Monday, April 26, 2010

The future of construction - or something like it

By Max Paetz
Regardless of how immaterial future 'greener' societies may be, a need for shelter and public infrastructure are two things that will always be needed. This poses a problem in our resource-limited world when the vast majority of buildings are made in part out of wood, and huge amounts of energy are expended in the production of steel and other building materials. Furthermore, large quantities of waste is produced in traditional construction methods (i.e. disposal of poor-quality lumber, disposal of excess lumber, etc).

Miniwiz, a company that specializes in sustainable energy development, has recently developed the 'polli-brick' which is a building material made solely out of recycled mature PET plastic bottles. Although the thought of structures - especially large ones - made entirely out of plastic bottles may seem somewhat precarious, 'polli-brick' structures have been tested to withstand extreme weather conditions. The bricks themselves, besides the obvious fact that they are recycled plastic bottles, hold many energy-saving qualities. The bricks have far superior thermal and sound insulating properties than traditional building materials, they are semi-transparent, meaning more light in structures, and they are self-interlocking, meaning no need for nails, screws, mortar, glue, and so on. Another interesting quality that these bricks posess lie in within the fact that the bricks are hollow - this means that lights can be implemented into the walls and ceilings of structures (and powered as well with stored solar energy within the bricks), gardens can be grown in home walls and floors, storage space is increased immensely, and so on.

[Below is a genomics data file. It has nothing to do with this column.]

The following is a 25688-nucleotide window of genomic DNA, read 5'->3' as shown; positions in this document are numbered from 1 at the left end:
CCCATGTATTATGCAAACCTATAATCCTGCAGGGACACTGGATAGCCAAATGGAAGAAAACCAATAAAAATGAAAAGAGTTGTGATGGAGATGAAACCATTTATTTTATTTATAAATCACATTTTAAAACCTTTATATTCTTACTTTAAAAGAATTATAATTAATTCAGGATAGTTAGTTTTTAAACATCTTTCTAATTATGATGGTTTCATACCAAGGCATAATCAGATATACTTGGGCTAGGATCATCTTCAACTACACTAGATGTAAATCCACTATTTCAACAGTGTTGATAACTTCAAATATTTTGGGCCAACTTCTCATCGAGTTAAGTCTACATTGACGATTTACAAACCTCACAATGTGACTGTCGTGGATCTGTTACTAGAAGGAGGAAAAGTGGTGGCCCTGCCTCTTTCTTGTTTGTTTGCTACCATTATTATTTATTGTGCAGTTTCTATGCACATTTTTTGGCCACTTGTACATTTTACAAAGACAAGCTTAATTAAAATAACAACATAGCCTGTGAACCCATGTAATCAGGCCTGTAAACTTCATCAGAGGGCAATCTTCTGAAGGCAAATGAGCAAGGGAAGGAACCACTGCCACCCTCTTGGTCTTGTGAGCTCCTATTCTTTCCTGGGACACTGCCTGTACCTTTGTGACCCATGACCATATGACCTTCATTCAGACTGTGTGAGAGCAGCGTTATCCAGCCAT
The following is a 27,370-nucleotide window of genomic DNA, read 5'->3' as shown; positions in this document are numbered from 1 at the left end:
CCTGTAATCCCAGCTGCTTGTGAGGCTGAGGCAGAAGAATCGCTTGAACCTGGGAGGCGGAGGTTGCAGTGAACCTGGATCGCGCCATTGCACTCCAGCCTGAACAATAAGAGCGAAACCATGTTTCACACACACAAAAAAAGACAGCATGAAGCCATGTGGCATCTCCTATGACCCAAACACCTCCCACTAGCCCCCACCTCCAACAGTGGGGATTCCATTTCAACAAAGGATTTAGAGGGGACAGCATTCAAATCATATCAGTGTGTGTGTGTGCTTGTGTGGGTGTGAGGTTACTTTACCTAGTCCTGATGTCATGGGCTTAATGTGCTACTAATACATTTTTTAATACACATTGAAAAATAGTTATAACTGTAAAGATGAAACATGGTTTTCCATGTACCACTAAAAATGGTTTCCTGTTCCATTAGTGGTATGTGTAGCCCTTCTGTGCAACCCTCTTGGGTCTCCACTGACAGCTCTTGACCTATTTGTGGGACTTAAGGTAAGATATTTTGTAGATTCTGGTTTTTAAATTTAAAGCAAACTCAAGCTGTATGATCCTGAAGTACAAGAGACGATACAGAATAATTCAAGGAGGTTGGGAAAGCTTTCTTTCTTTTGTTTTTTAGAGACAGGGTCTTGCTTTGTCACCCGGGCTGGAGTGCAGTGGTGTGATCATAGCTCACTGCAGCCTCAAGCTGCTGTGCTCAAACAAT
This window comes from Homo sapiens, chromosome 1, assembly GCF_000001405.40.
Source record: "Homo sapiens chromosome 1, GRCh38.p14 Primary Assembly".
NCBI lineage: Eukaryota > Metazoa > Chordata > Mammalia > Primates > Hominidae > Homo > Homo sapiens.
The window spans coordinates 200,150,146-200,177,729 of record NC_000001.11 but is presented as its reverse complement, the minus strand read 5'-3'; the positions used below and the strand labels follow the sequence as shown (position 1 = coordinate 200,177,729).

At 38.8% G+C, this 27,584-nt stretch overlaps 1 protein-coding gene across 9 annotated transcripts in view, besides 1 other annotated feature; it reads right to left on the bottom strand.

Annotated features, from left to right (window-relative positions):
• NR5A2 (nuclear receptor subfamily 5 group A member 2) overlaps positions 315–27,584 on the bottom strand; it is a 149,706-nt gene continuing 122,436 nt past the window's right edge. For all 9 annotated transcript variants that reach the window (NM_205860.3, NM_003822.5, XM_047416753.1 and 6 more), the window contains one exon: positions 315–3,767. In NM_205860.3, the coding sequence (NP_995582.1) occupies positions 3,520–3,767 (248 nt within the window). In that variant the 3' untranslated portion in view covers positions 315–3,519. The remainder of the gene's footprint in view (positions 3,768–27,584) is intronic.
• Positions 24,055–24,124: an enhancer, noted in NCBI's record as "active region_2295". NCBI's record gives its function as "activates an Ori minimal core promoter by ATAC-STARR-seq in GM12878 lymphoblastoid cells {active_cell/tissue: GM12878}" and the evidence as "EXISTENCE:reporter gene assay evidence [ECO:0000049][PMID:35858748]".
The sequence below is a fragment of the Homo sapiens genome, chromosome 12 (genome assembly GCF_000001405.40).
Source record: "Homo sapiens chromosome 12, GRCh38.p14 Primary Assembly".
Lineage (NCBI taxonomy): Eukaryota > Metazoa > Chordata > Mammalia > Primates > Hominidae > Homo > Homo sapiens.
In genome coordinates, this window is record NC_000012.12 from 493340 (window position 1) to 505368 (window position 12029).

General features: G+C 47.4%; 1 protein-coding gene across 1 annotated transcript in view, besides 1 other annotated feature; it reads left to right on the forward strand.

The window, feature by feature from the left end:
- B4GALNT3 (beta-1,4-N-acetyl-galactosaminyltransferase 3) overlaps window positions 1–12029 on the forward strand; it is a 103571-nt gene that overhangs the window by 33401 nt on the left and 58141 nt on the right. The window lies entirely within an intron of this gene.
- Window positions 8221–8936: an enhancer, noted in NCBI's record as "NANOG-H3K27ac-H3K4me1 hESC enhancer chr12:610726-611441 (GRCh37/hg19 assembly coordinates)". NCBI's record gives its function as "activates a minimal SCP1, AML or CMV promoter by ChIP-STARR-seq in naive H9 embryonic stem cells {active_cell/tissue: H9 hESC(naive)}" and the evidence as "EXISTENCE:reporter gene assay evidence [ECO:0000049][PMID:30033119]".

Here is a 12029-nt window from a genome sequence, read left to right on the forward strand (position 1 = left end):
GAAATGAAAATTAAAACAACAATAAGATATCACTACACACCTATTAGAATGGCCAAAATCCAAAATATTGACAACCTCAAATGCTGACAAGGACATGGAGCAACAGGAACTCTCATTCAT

Here is a miniwiz representative explaining the polli-bricks at the 2010 Consumer Electronics Show.

Regardless of the benefits of such green technology, public response may be mixed due to polli-brick structures aesthetic value (or lack thereof), resistance to change, etc. The first polli-brick building was recently completed for the 2010 Taipei flora expo which commences on december 6th, 2010. The polli-brick building at the expo, if nothing else, will hopefully raise awareness of sustainable architecture and inspire new ideas of similar nature.

edit: Upon further inspection, I realized that the image of the polli-brick building I posted was actually steel, so I deleted it.



  1. This polli-brick seems like a very innovative piece of material that could have many potential applications. Sustainable design and architecture is definitely something that should become more of a priority, especially in developed nations. How expensive are these bricks to produce in terms of conventional materials?

  2. I agree, but I'm sure the logging/masonry industries would put up a fight against any sort of "pro" polli-brick policies. It seems to be such a versatile material that a balance between conventional and polli-brick technology would be effective. I think more importantly is how they have come up with this unique way to recycle massive amounts of plastic bottles.

  3. That is a really cool concept. I have not previously heard of this material for building. It is great to be able to reuse the plastic, but it seems like they must undergo an intensive process to transform the bottles into a strong material. Has there been any sort of analysis of the actual energy efficiency of creating and using this material?

  4. I am also interested in exactly how much energy and manufacturing is required to get from recycled plastic to the bricks themselves. But, this is undoubtedly a very cool concept. If these bricks can be manufactured at a low cost and require a relatively low amount of energy to produce, these bricks could have a very beneficial impact on the future of sustainable architecture.


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